Now that we’ve answered, “what is data analytics?” and provided a data analytics definition and a brief history, we can now look at the different kinds of data analytics and how data analytics is used today.
One kind of data analyst is a business intelligence analyst. In this kind of role, professionals gather data relating to market trends, competitor practices, production processes, product pricing, and other information to help company leaders make decisions about manufacturing, staffing, marketing campaign development, and project management, to name a few areas.
Data analysis can be even more specific. Within a business, there are marketing data analysts. This position is responsible for assessing marketing trends, conducting market research studies, measuring marketing campaign effectiveness, and making suggestions to maximize marketing strategy results.
A business systems analyst or IT data analyst would apply data analytics processes to assess and measure IT projects, use data analysis software to produce reports, gather information about systems requirements, perform testing on hardware and software systems, and summarize analyses to make recommendations for systems re-designs or upgrades.
An operations analyst would use data analytics to evaluate internal reporting systems, product manufacturing, distribution systems, and documentation processes to improve or streamline these practices.
Cyber data analysts would collect information about computer networks, software, and security systems to analyze upgrades and improvements. Project managers use data analytics to track progress, create reports, oversee productivity, and control costs.
Other, perhaps lesser-known, areas of analytics include fraud analytics (the monitoring and analysis of data fraud), credit analytics (lending analysis including risk, approvals, and credit reporting), and social media data analysis (analyzing data used to build and advance social media technologies).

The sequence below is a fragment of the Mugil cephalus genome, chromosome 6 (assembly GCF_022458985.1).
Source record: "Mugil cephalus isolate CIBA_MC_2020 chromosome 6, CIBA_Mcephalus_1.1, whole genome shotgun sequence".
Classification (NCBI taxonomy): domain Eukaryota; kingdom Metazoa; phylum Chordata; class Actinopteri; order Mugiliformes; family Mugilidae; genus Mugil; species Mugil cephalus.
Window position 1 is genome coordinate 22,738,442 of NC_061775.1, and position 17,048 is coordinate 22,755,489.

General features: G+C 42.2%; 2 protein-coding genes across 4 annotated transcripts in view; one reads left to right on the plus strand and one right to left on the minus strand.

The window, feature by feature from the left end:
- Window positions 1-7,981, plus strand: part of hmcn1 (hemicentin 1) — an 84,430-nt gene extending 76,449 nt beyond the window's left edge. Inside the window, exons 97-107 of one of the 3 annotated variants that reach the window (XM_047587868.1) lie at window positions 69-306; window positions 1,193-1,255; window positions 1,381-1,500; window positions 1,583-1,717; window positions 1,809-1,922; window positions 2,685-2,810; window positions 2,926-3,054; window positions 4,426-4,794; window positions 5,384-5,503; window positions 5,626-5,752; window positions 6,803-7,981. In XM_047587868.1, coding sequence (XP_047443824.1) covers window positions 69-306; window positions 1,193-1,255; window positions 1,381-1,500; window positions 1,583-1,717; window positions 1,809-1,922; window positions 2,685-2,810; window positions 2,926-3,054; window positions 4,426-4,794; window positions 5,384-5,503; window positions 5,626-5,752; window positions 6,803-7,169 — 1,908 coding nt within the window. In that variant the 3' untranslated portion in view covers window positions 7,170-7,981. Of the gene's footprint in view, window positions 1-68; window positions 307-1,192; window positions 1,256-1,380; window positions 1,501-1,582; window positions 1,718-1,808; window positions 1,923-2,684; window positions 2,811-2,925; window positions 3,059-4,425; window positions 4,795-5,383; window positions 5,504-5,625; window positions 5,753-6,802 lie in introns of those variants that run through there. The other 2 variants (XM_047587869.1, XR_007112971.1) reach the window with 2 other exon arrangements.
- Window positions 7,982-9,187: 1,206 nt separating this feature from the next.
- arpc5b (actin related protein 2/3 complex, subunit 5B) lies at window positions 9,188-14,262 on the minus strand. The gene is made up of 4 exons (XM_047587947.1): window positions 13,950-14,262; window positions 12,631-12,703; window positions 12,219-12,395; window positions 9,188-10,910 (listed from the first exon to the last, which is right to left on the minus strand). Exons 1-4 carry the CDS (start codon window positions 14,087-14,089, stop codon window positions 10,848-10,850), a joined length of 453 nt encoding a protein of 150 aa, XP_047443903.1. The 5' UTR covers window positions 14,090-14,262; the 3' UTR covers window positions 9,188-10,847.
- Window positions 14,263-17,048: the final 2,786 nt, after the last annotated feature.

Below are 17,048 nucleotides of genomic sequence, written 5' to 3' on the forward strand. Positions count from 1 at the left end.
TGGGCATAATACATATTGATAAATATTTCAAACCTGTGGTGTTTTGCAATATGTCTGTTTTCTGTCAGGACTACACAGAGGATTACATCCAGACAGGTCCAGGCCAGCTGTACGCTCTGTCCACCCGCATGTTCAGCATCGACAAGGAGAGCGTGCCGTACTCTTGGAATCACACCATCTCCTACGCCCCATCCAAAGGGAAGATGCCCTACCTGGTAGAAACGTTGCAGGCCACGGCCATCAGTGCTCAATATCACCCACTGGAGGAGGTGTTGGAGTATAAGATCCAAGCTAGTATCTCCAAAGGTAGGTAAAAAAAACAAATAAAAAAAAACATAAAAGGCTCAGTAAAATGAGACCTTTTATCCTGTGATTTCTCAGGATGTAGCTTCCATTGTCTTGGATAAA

Why is Data Analytics Important?
A good data analyst will take the guesswork out of decision-making. Instead, they rely on clean and accurate data to guide hypotheses about future behavior or outcomes.
In an article in the Harvard Business Review, appropriately titled, “What Great Data Analysts Do — And Why Every Organization Needs Them,” the author writes, “While statistical skills are required to test hypotheses, analysts are your best bet for coming up with those hypotheses in the first place. For instance, they might say something like ‘It’s only a correlation, but I suspect it could be driven by …’ and then explain why they think that. This takes strong intuition about what might be going on beyond the data and the communication skills to convey the options to the decision-maker, who typically calls the shots on which hypotheses (of many) are important enough to warrant a statistician’s effort. As analysts mature, they’ll begin to get the hang of judging what’s important and what’s interesting, allowing decision-makers to step away from the middleman role.”
It’s easy to see that companies will continue to rely on data collection and analyses to make decisions in nearly every facet of business operations. As computer systems and analytics software continue to evolve, it is not inconceivable that job opportunities in data analytics will rise in demand.
Analysts will play a vital role in business strategy development, planning strategies, decision-making processes, systems improvements, and growth and expansion considerations.
Frequently Asked Questions
Data analytics involves examining datasets to draw conclusions and identify patterns. It’s used in various industries to enable more informed decision-making, optimize processes, and predict future trends.
The main types include Descriptive Analytics (what happened), Diagnostic Analytics (why it happened), Predictive Analytics (what could happen), and Prescriptive Analytics (what should be done).
Essential skills include statistical analysis, data visualization, data cleaning, proficiency in analytics tools like Python or R, and a strong understanding of the business context.
Data analytics focuses more on finding actionable insights from sets of data and is often less technical, whereas data science involves more complex algorithms and predictive models.
A data analyst collects, processes, and performs statistical analyses on large datasets. They translate numbers and data into plain English to help organizations make better business decisions.
Companies use it for various purposes, including market analysis, customer segmentation, fraud detection, cost reduction, and performance improvement.